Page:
• Legal remedy if duplicate certificate of title is lost

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    Persida Acosta

    Dear PAO,
    My father died last month. I am presently collating the documents pertaining to the properties he left, so I can process the transfer of the titles. I have already secured the documents I need, except for one title that covers his property in the province. Despite diligent search, I cannot find the original title. May I know what I should do? How can I solve my problem?
    Karlo

    Dear Karlo,
    There is a legal remedy available in case of loss of the owner’s duplicate certificate of title intended to secure a new certificate of title in lieu of the one that was lost. Section 109 of Presidential Decree (PD) 1529 known as the Property Registration Code states:

    “Section 109. Notice and replacement of lost duplicate certificate. In case of loss or theft of an owner’s duplicate certificate of title, due notice under oath shall be sent by the owner or by someone in his behalf to the Register of Deeds of the province or city where the land lies as soon as the loss or theft is discovered. If a duplicate certificate is lost or destroyed, or cannot be produced by a person applying for the entry of a new certificate to him or for the registration of any instrument, a sworn statement of the fact of such loss or destruction may be filed by the registered owner or other person in interest and registered.

    Upon the petition of the registered owner or other person in interest, the court may, after notice and due hearing, direct the issuance of a new duplicate certificate, which shall contain a memorandum of the fact that it is issued in place of the lost duplicate certificate, but shall in all respects be entitled to like faith and credit as the original duplicate, and shall thereafter be regarded as such for all purposes of this decree.”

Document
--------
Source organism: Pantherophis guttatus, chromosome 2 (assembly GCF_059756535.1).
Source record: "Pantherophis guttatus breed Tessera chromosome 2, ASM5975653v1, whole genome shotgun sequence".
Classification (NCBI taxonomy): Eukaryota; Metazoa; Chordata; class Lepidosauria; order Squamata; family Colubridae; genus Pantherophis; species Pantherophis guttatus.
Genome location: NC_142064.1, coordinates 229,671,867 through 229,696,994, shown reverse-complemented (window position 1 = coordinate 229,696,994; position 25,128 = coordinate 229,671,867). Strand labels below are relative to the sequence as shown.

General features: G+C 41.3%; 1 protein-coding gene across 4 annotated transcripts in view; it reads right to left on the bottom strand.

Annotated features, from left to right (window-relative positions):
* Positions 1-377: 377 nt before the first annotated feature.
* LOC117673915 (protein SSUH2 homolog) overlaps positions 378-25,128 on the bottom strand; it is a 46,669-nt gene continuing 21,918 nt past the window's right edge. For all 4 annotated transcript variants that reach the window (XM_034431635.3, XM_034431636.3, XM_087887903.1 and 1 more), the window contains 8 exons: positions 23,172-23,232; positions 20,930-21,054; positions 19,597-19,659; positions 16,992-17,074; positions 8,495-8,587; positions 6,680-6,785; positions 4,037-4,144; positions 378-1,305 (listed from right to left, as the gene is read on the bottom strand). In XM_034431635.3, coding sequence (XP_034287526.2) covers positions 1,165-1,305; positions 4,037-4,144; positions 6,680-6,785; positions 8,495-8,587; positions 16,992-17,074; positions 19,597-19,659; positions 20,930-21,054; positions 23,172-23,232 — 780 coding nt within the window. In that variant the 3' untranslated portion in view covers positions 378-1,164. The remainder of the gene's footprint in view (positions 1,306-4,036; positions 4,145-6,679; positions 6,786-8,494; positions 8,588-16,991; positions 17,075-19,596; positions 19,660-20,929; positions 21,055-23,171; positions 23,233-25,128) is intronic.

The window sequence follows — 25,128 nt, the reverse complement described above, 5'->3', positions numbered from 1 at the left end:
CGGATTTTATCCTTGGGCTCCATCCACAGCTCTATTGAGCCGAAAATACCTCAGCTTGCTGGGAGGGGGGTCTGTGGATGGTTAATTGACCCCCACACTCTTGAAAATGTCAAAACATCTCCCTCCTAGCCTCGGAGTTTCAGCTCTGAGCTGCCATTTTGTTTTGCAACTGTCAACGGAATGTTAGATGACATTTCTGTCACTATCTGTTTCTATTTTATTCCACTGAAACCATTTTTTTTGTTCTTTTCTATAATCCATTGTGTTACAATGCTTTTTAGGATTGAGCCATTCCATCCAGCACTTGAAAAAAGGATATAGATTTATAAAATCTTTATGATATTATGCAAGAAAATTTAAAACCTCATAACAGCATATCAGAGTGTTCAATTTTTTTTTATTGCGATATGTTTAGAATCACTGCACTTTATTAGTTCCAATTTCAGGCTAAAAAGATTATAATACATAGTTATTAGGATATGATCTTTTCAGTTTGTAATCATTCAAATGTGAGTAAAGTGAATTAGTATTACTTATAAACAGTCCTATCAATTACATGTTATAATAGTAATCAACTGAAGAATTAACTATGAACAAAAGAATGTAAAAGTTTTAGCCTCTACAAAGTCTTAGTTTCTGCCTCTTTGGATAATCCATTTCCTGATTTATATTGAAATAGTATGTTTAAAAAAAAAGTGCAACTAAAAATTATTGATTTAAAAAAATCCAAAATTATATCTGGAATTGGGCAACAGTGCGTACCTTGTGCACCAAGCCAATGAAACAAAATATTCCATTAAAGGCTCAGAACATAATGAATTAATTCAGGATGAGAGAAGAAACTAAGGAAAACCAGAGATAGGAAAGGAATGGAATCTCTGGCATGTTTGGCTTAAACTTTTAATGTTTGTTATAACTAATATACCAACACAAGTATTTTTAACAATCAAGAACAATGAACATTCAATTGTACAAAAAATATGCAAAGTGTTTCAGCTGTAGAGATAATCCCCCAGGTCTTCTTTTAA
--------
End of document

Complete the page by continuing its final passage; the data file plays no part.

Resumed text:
Based on the above quoted provision of law, the procedure for securing a new certificate of title is initiated by first notifying the concerned register of deeds of the loss or theft of the owner’s duplicate certificate of title. This is done by filing an affidavit of loss with the concerned register of deeds detailing the circumstances surrounding the loss or theft of the title. This is followed by filing a petition with the court, particularly the regional trial court of the place where the land is located, which is vested with exclusive jurisdiction over all applications for original registration of title and over all petitions filed after original registration of title (Section 2, PD 1529).

    Thereafter, the matter will be heard by the court and the petitioner must establish the fact of loss or theft of the owner’s duplicate certificate of title. Otherwise, the petition may be dismissed. Commenting on the interpretation of the term “lost” as used in the law, the Supreme Court held in the case of Alcaraz vs Arante (GR No. 177042, 10 December 2012, Ponente: Associate Justice Diosdado M. Peralta), that “in construing words and phrases used in a statute, the general rule is that, in the absence of legislative intent to the contrary, they should be given their plain, ordinary and common usage meaning.” Thus, it must be proven that the title is actually lost and not merely in the possession of a third person. (Ibid.)

    Should the court grant the petition, it shall order the issuance of a new title which will contain a memorandum of the fact that it is issued in place of the lost duplicate certificate. The new title will then be entitled to like faith and credit as the original duplicate in all respects. (Section 109, PD 1529).

    All told, you may avail of the remedy provided under Section 109 of the Property Registration Decree in order to resolve your present predicament. Make sure, however, that you follow the prescribed procedure and prove the actual loss of your late father’s duplicate certificate of title to persuade the judge to rule in your favor.

    We hope we were able to sufficiently address your concern. Please bear in mind that this opinion is based on the facts you narrated and our appreciation of the same. Our opinion may vary if facts are changed or elaborated.

    Editor’s note: Dear PAO is a daily column of the Public Attorney’s Office. Questions for Chief Acosta may be sent to dearpao@manilatimes.net

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